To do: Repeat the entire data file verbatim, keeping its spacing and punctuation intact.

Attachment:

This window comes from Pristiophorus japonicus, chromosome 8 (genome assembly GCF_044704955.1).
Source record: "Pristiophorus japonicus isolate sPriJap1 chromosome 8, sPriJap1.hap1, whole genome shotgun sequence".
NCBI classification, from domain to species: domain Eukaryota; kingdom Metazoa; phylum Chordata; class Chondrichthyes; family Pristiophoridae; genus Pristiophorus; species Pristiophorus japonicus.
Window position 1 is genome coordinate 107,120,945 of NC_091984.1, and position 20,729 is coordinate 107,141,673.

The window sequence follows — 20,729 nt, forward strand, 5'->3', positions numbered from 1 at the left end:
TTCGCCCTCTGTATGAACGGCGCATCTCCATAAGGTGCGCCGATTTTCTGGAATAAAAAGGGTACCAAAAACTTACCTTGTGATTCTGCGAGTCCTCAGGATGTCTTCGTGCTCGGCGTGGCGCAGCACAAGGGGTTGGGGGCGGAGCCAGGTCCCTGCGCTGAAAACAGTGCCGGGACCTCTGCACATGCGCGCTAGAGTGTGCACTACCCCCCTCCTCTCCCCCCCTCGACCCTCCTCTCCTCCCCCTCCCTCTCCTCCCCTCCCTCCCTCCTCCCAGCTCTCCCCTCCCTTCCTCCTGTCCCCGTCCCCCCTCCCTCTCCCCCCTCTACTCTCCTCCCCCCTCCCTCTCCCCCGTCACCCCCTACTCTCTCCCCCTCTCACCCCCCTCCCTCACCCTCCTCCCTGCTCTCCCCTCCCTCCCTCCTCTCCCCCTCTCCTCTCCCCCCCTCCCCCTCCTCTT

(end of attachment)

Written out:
This window comes from Pristiophorus japonicus, chromosome 8 (genome assembly GCF_044704955.1).
Source record: "Pristiophorus japonicus isolate sPriJap1 chromosome 8, sPriJap1.hap1, whole genome shotgun sequence".
NCBI classification, from domain to species: domain Eukaryota; kingdom Metazoa; phylum Chordata; class Chondrichthyes; family Pristiophoridae; genus Pristiophorus; species Pristiophorus japonicus.
Window position 1 is genome coordinate 107,120,945 of NC_091984.1, and position 20,729 is coordinate 107,141,673.

The window sequence follows — 20,729 nt, forward strand, 5'->3', positions numbered from 1 at the left end:
TTCGCCCTCTGTATGAACGGCGCATCTCCATAAGGTGCGCCGATTTTCTGGAATAAAAAGGGTACCAAAAACTTACCTTGTGATTCTGCGAGTCCTCAGGATGTCTTCGTGCTCGGCGTGGCGCAGCACAAGGGGTTGGGGGCGGAGCCAGGTCCCTGCGCTGAAAACAGTGCCGGGACCTCTGCACATGCGCGCTAGAGTGTGCACTACCCCCCTCCTCTCCCCCCCTCGACCCTCCTCTCCTCCCCCTCCCTCTCCTCCCCTCCCTCCCTCCTCCCAGCTCTCCCCTCCCTTCCTCCTGTCCCCGTCCCCCCTCCCTCTCCCCCCTCTACTCTCCTCCCCCCTCCCTCTCCCCCGTCACCCCCTACTCTCTCCCCCTCTCACCCCCCTCCCTCACCCTCCTCCCTGCTCTCCCCTCCCTCCCTCCTCTCCCCCTCTCCTCTCCCCCCCTCCCCCTCCTCTT